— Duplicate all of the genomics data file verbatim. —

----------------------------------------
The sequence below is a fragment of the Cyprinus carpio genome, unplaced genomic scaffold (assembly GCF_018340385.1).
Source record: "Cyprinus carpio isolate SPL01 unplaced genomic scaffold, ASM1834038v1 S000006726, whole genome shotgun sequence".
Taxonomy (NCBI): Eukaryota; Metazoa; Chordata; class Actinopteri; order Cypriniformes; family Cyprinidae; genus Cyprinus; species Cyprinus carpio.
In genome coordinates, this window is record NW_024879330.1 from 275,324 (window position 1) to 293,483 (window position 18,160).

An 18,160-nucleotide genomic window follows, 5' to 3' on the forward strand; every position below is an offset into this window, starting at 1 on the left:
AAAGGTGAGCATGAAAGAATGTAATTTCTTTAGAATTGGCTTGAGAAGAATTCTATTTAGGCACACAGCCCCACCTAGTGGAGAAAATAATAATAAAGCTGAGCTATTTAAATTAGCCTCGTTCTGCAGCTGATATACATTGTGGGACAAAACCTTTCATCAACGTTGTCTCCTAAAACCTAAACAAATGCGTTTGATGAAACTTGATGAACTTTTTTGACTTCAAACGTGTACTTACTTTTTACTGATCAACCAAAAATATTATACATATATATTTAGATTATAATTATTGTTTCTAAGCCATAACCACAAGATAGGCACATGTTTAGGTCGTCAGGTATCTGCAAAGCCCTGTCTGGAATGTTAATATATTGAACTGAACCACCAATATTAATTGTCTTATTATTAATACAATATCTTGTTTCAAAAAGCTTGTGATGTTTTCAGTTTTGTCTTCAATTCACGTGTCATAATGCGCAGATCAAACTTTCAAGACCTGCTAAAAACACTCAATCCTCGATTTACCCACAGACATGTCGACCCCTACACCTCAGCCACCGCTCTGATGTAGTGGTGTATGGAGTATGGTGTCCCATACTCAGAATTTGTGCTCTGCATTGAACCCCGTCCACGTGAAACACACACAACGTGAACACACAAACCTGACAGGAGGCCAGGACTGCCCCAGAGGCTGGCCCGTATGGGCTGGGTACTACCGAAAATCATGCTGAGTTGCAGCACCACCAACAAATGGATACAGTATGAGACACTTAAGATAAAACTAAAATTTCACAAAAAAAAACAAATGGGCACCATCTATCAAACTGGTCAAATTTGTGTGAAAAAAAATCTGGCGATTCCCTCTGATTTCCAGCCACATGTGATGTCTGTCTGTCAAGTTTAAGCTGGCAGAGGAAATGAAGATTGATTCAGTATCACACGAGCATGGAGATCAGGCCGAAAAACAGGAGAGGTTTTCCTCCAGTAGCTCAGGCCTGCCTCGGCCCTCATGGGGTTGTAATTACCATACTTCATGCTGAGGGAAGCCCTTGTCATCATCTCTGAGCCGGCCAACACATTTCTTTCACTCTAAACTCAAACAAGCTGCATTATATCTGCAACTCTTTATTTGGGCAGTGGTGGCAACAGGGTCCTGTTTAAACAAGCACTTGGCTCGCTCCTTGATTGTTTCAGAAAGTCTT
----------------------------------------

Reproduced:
The sequence below is a fragment of the Cyprinus carpio genome, unplaced genomic scaffold (assembly GCF_018340385.1).
Source record: "Cyprinus carpio isolate SPL01 unplaced genomic scaffold, ASM1834038v1 S000006726, whole genome shotgun sequence".
Taxonomy (NCBI): Eukaryota; Metazoa; Chordata; class Actinopteri; order Cypriniformes; family Cyprinidae; genus Cyprinus; species Cyprinus carpio.
In genome coordinates, this window is record NW_024879330.1 from 275,324 (window position 1) to 293,483 (window position 18,160).

An 18,160-nucleotide genomic window follows, 5' to 3' on the forward strand; every position below is an offset into this window, starting at 1 on the left:
AAAGGTGAGCATGAAAGAATGTAATTTCTTTAGAATTGGCTTGAGAAGAATTCTATTTAGGCACACAGCCCCACCTAGTGGAGAAAATAATAATAAAGCTGAGCTATTTAAATTAGCCTCGTTCTGCAGCTGATATACATTGTGGGACAAAACCTTTCATCAACGTTGTCTCCTAAAACCTAAACAAATGCGTTTGATGAAACTTGATGAACTTTTTTGACTTCAAACGTGTACTTACTTTTTACTGATCAACCAAAAATATTATACATATATATTTAGATTATAATTATTGTTTCTAAGCCATAACCACAAGATAGGCACATGTTTAGGTCGTCAGGTATCTGCAAAGCCCTGTCTGGAATGTTAATATATTGAACTGAACCACCAATATTAATTGTCTTATTATTAATACAATATCTTGTTTCAAAAAGCTTGTGATGTTTTCAGTTTTGTCTTCAATTCACGTGTCATAATGCGCAGATCAAACTTTCAAGACCTGCTAAAAACACTCAATCCTCGATTTACCCACAGACATGTCGACCCCTACACCTCAGCCACCGCTCTGATGTAGTGGTGTATGGAGTATGGTGTCCCATACTCAGAATTTGTGCTCTGCATTGAACCCCGTCCACGTGAAACACACACAACGTGAACACACAAACCTGACAGGAGGCCAGGACTGCCCCAGAGGCTGGCCCGTATGGGCTGGGTACTACCGAAAATCATGCTGAGTTGCAGCACCACCAACAAATGGATACAGTATGAGACACTTAAGATAAAACTAAAATTTCACAAAAAAAAACAAATGGGCACCATCTATCAAACTGGTCAAATTTGTGTGAAAAAAAATCTGGCGATTCCCTCTGATTTCCAGCCACATGTGATGTCTGTCTGTCAAGTTTAAGCTGGCAGAGGAAATGAAGATTGATTCAGTATCACACGAGCATGGAGATCAGGCCGAAAAACAGGAGAGGTTTTCCTCCAGTAGCTCAGGCCTGCCTCGGCCCTCATGGGGTTGTAATTACCATACTTCATGCTGAGGGAAGCCCTTGTCATCATCTCTGAGCCGGCCAACACATTTCTTTCACTCTAAACTCAAACAAGCTGCATTATATCTGCAACTCTTTATTTGGGCAGTGGTGGCAACAGGGTCCTGTTTAAACAAGCACTTGGCTCGCTCCTTGATTGTTTCAGAAAGTCTT